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Semen Quality and Reproductive Health of Young Czech Men Exposed to Seasonal Air Pollution
Sherry G. Selevan, Libor Borkovec, Valerie L. Slott, Zdena Zudová, Jir̆í Rubes̆, Donald P. Evenson and Sally D. Perreault
Environmental Health Perspectives
Vol. 108, No. 9 (Sep., 2000), pp. 887-894
Published by: The National Institute of Environmental Health Sciences
Stable URL: http://www.jstor.org/stable/3434998
Page Count: 8
You can always find the topics here!Topics: Spermatozoa, Air pollution, Semen, Semen analysis, Men, Chromatin, Winter, Questionnaires, Air sampling, Cigarette smoking
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This study of male reproductive health in the Czech Republic resulted from community concern about potential adverse effects of air pollution. We compared young men (18 years of age) living in Teplice, a highly industrialized district with seasonally elevated levels of air pollution, to those from Prachatice, a rural district with relatively clean air. Surveys were scheduled for either late winter, after the season of higher air pollution, or at the end of summer, when pollution was low. Participation included a physical examination, donation of a semen sample, and completion of a questionnaire on health, personal habits, and exposure to solvents and metals through work or hobby. Analysis of data from 408 volunteers showed that the men from Teplice and Prachatice were similar in physical characteristics, personal habits, and work- or hobby-related exposures. Sixty-six percent (272) of these men donated a single semen sample for routine semen analysis, computer-aided sperm motion analysis, and sperm chromatin structure assay. The mean (median) sperm concentration and sperm count were 61.2 (44.0) million/mL semen and 113.3 (81.5) million, respectively, and were not associated with district of residence or period of elevated air pollution. However, periods of elevated air pollution in Teplice were significantly associated with decrements in other semen measures including proportionately fewer motile sperm, proportionately fewer sperm with normal morphology or normal head shape, and proportionately more sperm with abnormal chromatin. These results suggest that young men may experience alterations in sperm quality after exposure to periods of elevated air pollution, without changes in sperm numbers.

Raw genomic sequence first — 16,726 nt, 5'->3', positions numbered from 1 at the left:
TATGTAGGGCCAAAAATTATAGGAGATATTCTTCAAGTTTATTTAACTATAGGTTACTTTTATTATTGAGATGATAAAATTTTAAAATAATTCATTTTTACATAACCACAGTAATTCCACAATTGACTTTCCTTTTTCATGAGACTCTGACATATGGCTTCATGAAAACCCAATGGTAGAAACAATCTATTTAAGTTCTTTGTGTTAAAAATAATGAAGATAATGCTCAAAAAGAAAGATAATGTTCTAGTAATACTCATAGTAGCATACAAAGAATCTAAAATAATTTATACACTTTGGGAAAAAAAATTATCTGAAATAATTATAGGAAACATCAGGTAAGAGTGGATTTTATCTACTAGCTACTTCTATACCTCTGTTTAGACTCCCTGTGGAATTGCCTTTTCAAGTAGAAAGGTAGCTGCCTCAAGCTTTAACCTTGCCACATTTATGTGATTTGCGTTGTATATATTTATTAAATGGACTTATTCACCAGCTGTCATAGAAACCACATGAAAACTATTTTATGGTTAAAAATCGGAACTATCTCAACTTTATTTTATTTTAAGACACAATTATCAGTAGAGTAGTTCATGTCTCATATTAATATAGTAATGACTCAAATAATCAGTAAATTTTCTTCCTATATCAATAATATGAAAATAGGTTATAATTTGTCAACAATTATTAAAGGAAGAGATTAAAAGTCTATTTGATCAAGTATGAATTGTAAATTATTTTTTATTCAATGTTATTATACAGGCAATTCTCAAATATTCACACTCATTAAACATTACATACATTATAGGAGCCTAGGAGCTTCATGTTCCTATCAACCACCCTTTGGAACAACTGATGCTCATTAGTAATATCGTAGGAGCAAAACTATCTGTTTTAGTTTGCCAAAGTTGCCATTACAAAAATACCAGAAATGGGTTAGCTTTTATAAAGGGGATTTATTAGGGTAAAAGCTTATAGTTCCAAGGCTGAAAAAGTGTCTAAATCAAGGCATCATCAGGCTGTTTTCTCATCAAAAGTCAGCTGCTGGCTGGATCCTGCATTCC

Environmental Health Perspectives © 2000 The National Institute of Environmental Health Sciences